I AM, We the People


Handwriting on a photograph.

"Knowledge Is Power" protest sign, from the project What Do You Need to Stay Free?, 2016–2017.

During Reentry Think Tank workshops, Think Tank fellows create photographs in response to the question, "What do you need to stay free?" This image is one of many photographs from that project that have been reproduced as large banners and protest signs for traveling exhibits and demonstrations at venues such as community legal clinics, law libraries, Philadelphia’s City Hall, and federal detention centers. They have also been printed and hung in strategic locations across Philadelphia, such as the Public Defender’s office and the Mayor’s Office of Reintegrative Services, where they are used to help engage with their clients. In early 2018, these protest signs will be carried as part of a march to Philadelphia’s City Hall, where the Reentry Think Tank’s Reentry Bill of Rights will be presented to policy makers as a gift, form of protest, and conversation starter.

© Reentry Think Tank


Polaroid pictures with writing on them.

Polaroid photographs and hand-written text on handmade paper made from pulped criminal records, from the project “Without my criminal record, I am … ,” 2014–2017.

In 2014, the People’s Paper Co-op—a program of The Village of Arts and Humanities in Philadelphia—connected formerly incarcerated individuals with the Philadelphia Lawyers for Social Equity to co-design a series of arts-integrated legal clinics. Lawyers worked with each clinic participant to begin the process of clearing or cleaning up their criminal records. Participants then worked with People’s Paper Co-op Fellows to tear up their criminal records, put them in blenders, and use the pulp to create new blank sheets of handmade paper. Participants then added writing and a Polaroid portrait onto the handmade paper. This growing collection of “quilt sheets” have been exhibited in places such as legal clinics, Philadelphia City Hall, churches, and museums.

© Reentry Think Tank
Reentry Think Tank

Reentry Think Tank is a project founded by artists Courtney Bowles (American, b. 1974) and Mark Strandquist (American, b. 1985) in 2016, with support from the A Blade of Grass Fellowship for Socially Engaged Art.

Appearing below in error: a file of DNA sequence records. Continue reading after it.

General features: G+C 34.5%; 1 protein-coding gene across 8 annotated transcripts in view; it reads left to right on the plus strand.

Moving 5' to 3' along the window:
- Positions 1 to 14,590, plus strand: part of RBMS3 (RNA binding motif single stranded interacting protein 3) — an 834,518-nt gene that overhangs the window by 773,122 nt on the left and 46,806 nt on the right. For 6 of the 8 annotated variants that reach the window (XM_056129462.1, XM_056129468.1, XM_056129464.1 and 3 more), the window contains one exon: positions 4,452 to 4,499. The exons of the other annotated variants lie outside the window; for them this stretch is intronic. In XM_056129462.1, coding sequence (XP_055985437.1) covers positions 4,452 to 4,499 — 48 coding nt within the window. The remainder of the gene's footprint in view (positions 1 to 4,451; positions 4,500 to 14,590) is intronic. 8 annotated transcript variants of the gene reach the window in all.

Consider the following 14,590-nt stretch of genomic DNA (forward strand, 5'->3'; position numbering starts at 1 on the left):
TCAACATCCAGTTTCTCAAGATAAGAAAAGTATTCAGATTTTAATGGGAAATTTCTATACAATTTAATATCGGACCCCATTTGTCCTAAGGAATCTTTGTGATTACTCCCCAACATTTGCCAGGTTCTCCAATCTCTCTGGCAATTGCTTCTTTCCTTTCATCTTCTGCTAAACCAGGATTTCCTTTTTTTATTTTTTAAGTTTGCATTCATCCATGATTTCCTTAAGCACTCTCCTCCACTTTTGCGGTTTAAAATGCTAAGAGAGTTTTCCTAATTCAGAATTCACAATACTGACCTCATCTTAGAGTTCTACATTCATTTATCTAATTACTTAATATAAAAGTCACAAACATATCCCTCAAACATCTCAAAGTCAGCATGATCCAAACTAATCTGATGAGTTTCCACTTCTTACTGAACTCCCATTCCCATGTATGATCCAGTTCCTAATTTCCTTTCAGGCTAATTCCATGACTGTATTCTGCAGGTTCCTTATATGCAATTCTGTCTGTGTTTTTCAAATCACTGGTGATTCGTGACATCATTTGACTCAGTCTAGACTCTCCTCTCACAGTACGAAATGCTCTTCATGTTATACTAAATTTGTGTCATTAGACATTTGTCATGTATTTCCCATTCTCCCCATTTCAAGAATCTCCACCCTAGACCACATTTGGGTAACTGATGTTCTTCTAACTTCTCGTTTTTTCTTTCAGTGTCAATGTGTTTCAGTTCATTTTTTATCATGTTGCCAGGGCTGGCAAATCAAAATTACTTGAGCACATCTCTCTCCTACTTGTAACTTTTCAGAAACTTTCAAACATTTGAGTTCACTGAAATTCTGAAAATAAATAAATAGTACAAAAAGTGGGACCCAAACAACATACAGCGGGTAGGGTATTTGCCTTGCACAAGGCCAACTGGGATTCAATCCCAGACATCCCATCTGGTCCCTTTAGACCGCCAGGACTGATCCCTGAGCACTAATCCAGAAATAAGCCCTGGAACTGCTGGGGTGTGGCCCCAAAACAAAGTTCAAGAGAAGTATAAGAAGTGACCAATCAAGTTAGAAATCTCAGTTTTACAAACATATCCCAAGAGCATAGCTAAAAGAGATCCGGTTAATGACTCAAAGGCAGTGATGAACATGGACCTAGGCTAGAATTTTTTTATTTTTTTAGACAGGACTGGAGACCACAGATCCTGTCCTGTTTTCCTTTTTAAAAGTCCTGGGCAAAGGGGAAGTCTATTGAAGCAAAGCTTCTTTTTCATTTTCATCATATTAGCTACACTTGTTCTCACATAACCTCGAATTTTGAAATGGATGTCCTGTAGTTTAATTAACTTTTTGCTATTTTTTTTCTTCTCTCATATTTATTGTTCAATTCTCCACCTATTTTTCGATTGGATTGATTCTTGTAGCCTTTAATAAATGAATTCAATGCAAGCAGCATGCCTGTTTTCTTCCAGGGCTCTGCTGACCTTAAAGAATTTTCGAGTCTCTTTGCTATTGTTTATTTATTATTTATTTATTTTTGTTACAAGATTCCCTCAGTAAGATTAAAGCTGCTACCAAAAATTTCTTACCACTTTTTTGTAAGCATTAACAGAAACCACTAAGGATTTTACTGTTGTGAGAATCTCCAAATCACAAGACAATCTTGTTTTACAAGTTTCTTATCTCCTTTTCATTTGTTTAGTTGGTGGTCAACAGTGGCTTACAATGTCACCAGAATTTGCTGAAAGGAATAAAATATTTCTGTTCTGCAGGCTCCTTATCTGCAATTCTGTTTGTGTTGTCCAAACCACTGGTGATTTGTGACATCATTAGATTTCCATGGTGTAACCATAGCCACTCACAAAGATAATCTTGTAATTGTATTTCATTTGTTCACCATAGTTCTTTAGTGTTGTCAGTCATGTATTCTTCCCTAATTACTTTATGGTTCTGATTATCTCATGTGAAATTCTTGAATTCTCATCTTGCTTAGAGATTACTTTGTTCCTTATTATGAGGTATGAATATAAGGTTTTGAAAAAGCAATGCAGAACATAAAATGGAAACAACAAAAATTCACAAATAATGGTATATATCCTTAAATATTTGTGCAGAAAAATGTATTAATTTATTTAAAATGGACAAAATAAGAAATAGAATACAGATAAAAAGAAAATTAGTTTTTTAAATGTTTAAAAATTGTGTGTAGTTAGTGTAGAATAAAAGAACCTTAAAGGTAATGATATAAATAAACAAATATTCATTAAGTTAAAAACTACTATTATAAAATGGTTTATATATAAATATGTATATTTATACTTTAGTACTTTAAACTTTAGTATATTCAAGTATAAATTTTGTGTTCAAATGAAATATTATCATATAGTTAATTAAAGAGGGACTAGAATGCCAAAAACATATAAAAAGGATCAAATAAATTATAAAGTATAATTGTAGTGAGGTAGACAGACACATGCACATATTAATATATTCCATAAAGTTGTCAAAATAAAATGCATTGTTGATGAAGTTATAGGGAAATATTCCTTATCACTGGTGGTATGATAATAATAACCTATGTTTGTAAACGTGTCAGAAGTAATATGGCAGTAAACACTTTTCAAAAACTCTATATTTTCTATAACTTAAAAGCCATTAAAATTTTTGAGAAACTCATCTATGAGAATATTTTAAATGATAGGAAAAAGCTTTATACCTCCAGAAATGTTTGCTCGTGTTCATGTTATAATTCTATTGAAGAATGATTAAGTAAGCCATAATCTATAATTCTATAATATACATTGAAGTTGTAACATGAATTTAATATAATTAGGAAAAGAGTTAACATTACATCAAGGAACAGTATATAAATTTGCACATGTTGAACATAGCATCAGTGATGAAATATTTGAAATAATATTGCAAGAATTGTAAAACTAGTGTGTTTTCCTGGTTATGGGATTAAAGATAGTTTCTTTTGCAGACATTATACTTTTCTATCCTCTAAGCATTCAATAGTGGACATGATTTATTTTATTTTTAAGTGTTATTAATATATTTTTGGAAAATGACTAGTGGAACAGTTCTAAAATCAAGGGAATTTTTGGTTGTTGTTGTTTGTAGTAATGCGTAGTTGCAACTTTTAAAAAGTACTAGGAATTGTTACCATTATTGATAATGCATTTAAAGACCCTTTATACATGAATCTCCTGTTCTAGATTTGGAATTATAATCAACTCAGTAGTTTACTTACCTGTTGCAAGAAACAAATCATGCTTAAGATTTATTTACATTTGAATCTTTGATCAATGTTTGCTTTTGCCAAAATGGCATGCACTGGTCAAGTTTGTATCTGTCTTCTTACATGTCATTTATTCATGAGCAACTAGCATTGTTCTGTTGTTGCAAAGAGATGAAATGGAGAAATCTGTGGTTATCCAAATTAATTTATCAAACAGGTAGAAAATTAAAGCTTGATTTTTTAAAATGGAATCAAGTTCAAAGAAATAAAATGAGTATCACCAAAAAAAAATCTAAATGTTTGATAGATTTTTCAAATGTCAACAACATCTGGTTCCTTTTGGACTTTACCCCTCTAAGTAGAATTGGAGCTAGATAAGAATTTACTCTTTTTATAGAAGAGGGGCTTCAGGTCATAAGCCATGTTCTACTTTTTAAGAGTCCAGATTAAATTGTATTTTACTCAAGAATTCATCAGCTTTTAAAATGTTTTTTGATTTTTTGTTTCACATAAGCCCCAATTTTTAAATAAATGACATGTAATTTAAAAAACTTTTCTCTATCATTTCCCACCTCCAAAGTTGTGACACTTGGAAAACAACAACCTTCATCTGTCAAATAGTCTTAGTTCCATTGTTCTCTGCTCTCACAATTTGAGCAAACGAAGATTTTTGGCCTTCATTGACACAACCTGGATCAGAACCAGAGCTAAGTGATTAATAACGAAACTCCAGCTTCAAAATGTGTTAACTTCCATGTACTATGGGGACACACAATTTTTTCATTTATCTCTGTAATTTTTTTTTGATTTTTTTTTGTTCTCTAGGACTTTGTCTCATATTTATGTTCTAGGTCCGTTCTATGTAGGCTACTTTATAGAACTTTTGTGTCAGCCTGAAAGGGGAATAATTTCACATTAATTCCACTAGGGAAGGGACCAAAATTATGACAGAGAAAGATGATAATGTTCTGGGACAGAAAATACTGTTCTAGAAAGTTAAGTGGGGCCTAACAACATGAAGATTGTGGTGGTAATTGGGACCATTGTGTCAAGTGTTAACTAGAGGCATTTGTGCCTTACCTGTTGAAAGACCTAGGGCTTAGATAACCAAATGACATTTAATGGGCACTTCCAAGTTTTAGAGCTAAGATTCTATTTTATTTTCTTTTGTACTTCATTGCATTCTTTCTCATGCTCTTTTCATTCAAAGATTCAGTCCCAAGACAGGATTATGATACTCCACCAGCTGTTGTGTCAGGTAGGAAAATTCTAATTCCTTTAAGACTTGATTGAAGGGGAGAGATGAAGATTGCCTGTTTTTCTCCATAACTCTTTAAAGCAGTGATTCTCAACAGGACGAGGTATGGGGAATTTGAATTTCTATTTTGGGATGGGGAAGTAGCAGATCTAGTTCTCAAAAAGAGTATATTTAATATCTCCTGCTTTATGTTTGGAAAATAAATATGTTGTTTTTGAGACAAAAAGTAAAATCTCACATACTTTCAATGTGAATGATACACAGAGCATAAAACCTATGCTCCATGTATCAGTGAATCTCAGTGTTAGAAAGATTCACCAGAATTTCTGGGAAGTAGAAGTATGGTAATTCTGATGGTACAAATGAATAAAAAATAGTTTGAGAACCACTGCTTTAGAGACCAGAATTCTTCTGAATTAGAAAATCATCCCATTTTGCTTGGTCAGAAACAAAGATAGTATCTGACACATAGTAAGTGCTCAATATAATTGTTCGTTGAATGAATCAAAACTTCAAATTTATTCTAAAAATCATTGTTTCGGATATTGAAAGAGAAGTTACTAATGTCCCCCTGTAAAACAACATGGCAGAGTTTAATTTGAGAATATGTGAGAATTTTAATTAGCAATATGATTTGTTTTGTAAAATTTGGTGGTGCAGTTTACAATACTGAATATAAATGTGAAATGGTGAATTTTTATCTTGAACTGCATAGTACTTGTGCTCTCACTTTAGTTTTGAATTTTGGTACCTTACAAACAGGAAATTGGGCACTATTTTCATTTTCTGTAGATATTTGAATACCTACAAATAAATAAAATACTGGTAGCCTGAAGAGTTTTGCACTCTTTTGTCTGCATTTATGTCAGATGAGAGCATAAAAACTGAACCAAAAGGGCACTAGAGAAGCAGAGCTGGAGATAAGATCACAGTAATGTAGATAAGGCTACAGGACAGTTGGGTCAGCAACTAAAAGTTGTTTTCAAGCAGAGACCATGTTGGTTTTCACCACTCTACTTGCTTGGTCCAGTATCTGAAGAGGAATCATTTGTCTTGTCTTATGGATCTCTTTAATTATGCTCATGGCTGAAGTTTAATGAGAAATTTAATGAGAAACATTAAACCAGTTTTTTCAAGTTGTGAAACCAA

Reentry Think Tank is a collective of advocates—all who have experienced incarceration—that works to re-design services and policies to benefit people re-entering society after incarceration. The collective consists of: Hiram Adams, James Baker, Faith Bartley, Deanna Bell, Josette Bennett, Russell Craig, Aaron Crump, Alphonso Dashiell, Joshua Glenn, Anthony Hirschbuhl, David Jackson, Anthony Lovett, Sheila Michael, Tarrence Swartz, Colwin Williams, and Romeeka Williams. The think tank is part of the artists’ ongoing commitment to using art to connect, amplify, celebrate, and power social justice movements.

At the core of their artistic practice is the belief that those most impacted by the criminal justice system possess the expertise needed in order to create change on personal and systemic levels. The Open Society Moving Walls Grant will support the expansion of the Reentry Think Tank project.

Artist Statement

Reentry Think Tank

“These records hold us back, they hold us down. Like a tail, they keep tripping us up; as we try to move our lives forward, they come back to haunt us.” —Karon, 28, project participant

All photographs tell stories, but a mugshot, like a criminal record, stigmatizes and repeats the same story about a person, regardless of what happens before or after an arrest is made. In the United States, over 70 million people have criminal records. These records disproportionately impact communities of color and create obstacles to employment, housing, education, health care, and social mobility.

The Reentry Think Tank transforms not only which stories are told, but also who tells them. Artists Courtney Bowles and Mark Strandquist founded the think tank in 2016 as a platform for its fellows—all advocates from Philadelphia who have experienced incarceration—to work with photographers, civil rights attorneys, and other community experts to transform the stereotypes, social services, and policies that impact their lives.

One aspect of the project includes free arts-integrated legal clinics organized by legal aid organizations and the Reentry Think Tank. At these clinics, lawyers expunge participants’ criminal records, and think tank fellows facilitate symbolic acts of creative resistance where participants tear up and pulp their records to create fresh, blank sheets of handmade paper.

This exhibition features Reentry Think Tank artwork and powerful testaments of transformation that have been exhibited and used as advocacy tools in federal detention centers, city streets, galleries, church basements, and Philadelphia City Hall.

—Reentry Think Tank, October 2017

Moving Walls is an annual exhibition series that explores a variety of social justice and human rights issues through documentary practice, and is produced by Open Society’s Culture and Art program. Moving Walls is exhibited at our offices in New York, London, and Washington, D.C., and includes five to nine discrete bodies of work.

Since 1998, Moving Walls has featured over 200 photographers and artists whose works address a variety of social justice and human rights issues.

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Please check back for details on the next call for proposals for Moving Walls.

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Due to precautionary measures related to the coronavirus, Moving Walls 25: Another Way Home will be closed until further notice.